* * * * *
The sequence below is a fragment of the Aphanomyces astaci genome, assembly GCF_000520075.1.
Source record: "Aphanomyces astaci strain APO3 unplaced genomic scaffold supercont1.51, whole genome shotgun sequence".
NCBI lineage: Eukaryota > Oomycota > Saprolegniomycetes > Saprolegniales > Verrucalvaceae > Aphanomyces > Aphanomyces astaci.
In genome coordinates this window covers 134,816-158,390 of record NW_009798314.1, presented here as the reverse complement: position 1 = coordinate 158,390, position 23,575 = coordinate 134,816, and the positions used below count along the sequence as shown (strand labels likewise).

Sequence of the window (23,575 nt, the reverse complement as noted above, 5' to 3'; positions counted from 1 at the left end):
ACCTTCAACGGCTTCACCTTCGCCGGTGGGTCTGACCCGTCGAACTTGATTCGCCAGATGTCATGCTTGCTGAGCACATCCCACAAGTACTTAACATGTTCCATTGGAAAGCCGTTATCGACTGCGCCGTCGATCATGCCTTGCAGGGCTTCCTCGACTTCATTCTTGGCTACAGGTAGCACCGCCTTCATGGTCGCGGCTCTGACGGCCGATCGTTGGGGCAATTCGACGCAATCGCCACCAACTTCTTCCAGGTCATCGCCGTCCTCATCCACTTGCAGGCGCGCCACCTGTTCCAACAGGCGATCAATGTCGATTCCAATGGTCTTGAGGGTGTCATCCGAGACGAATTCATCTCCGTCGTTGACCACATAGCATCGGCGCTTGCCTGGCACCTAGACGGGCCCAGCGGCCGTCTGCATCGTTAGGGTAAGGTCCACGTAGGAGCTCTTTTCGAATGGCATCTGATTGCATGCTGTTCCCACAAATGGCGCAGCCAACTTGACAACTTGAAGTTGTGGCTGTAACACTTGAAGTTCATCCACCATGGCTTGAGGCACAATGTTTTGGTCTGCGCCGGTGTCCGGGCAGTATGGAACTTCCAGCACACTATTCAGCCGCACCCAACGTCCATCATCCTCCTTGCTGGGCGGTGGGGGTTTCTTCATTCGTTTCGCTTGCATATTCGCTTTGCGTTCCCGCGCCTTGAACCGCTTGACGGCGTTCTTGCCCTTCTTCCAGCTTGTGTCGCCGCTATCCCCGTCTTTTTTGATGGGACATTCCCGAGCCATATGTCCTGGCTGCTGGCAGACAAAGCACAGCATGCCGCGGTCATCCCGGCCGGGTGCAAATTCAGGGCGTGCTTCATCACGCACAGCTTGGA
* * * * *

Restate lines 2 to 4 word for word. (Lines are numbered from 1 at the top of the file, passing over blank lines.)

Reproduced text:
Source record: "Aphanomyces astaci strain APO3 unplaced genomic scaffold supercont1.51, whole genome shotgun sequence".
NCBI lineage: Eukaryota > Oomycota > Saprolegniomycetes > Saprolegniales > Verrucalvaceae > Aphanomyces > Aphanomyces astaci.
In genome coordinates this window covers 134,816-158,390 of record NW_009798314.1, presented here as the reverse complement: position 1 = coordinate 158,390, position 23,575 = coordinate 134,816, and the positions used below count along the sequence as shown (strand labels likewise).